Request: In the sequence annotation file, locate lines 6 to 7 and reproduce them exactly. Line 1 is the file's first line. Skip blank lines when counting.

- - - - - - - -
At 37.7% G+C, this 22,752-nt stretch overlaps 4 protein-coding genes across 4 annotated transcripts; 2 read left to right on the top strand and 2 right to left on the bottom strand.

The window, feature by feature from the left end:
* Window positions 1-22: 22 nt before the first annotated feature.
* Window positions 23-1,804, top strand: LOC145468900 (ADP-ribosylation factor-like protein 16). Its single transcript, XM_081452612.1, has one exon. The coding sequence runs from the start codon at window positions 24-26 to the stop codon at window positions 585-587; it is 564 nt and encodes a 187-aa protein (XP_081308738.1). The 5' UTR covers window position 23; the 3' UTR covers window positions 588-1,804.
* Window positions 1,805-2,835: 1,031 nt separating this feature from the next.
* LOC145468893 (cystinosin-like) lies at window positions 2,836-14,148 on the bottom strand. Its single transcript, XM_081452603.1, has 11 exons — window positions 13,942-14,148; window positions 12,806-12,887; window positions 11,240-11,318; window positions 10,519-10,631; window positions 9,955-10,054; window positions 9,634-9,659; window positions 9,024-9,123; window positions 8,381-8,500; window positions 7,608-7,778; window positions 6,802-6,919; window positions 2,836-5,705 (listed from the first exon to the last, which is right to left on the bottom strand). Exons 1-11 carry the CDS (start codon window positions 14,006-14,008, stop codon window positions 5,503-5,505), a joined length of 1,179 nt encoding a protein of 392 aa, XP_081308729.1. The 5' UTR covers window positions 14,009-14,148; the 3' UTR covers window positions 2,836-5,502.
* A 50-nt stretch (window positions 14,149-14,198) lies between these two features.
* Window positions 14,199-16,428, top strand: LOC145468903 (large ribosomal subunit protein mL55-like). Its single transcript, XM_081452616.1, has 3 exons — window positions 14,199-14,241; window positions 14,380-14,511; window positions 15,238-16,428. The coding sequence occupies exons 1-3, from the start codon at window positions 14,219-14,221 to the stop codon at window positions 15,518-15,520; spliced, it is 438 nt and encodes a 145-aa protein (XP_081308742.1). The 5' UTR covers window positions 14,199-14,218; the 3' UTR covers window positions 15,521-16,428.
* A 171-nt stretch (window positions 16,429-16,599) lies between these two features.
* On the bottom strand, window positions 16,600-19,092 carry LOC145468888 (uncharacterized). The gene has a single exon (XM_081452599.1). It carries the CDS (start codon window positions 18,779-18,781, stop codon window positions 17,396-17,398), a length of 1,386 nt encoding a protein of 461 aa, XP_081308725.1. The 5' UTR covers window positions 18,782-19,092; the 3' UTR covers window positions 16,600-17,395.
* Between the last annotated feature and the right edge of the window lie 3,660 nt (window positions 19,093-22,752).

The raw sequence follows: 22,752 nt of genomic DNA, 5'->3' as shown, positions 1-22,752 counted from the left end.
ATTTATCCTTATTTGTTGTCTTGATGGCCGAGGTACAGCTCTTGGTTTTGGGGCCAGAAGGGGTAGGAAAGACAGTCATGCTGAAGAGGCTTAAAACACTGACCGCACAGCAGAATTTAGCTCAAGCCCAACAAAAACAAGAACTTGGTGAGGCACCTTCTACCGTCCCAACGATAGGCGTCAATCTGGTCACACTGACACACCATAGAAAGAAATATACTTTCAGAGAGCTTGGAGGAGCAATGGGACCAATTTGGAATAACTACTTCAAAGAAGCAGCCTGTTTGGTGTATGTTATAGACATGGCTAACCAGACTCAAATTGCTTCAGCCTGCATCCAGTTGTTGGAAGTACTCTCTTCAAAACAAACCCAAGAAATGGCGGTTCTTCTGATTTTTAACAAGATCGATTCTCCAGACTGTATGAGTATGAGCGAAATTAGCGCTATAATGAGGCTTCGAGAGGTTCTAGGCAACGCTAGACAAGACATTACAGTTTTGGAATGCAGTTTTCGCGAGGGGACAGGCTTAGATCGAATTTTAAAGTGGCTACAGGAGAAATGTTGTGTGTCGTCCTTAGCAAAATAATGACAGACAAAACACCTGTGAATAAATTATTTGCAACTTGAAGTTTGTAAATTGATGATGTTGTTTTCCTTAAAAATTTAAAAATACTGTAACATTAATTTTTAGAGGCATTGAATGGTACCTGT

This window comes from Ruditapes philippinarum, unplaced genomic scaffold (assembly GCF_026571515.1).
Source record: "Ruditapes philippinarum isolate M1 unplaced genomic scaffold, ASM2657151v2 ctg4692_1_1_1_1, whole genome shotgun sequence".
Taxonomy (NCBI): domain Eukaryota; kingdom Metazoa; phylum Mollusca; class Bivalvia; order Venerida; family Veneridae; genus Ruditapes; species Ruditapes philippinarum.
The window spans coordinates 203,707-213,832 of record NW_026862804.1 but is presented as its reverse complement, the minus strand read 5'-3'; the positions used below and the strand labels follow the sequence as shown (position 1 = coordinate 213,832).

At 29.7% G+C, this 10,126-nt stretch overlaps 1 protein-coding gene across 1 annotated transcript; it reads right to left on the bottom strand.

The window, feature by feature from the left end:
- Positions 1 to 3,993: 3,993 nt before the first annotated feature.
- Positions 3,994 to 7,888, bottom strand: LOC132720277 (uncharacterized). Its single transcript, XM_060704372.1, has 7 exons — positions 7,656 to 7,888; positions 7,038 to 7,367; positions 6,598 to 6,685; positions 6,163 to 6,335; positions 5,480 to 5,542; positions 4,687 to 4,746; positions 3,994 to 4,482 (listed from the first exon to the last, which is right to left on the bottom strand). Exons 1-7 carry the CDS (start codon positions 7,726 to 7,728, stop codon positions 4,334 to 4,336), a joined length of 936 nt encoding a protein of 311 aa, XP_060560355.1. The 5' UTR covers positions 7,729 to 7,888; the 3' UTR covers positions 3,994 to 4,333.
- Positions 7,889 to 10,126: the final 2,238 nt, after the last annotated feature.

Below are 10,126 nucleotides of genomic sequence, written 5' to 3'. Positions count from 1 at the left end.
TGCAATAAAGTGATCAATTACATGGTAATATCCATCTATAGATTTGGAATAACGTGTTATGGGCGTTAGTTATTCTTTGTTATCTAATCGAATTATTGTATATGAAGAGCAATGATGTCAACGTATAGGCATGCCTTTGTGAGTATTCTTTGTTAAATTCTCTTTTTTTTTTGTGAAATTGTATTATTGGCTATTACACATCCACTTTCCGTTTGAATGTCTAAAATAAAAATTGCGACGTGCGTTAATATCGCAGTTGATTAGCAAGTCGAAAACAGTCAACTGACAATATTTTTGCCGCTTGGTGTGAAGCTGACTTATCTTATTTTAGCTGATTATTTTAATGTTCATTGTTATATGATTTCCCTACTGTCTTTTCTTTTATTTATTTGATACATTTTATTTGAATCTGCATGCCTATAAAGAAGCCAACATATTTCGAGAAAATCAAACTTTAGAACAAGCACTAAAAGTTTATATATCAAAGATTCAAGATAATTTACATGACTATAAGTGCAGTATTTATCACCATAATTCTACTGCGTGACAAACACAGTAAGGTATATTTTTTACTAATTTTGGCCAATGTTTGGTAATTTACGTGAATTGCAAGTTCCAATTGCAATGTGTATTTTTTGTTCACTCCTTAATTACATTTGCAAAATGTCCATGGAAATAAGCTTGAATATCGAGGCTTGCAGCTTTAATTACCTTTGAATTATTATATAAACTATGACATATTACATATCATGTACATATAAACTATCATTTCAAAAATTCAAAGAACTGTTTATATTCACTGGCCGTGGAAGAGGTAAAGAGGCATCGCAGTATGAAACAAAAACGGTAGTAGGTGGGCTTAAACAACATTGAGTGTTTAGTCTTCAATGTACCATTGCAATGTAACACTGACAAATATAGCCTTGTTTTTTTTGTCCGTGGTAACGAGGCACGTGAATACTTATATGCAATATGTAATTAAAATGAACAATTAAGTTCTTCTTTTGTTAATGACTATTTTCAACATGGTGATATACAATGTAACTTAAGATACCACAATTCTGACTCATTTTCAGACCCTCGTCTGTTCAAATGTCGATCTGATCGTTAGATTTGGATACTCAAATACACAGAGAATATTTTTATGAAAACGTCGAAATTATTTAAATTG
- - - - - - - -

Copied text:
* LOC145468893 (cystinosin-like) lies at window positions 2,836-14,148 on the bottom strand. Its single transcript, XM_081452603.1, has 11 exons — window positions 13,942-14,148; window positions 12,806-12,887; window positions 11,240-11,318; window positions 10,519-10,631; window positions 9,955-10,054; window positions 9,634-9,659; window positions 9,024-9,123; window positions 8,381-8,500; window positions 7,608-7,778; window positions 6,802-6,919; window positions 2,836-5,705 (listed from the first exon to the last, which is right to left on the bottom strand). Exons 1-11 carry the CDS (start codon window positions 14,006-14,008, stop codon window positions 5,503-5,505), a joined length of 1,179 nt encoding a protein of 392 aa, XP_081308729.1. The 5' UTR covers window positions 14,009-14,148; the 3' UTR covers window positions 2,836-5,502.
* A 50-nt stretch (window positions 14,149-14,198) lies between these two features.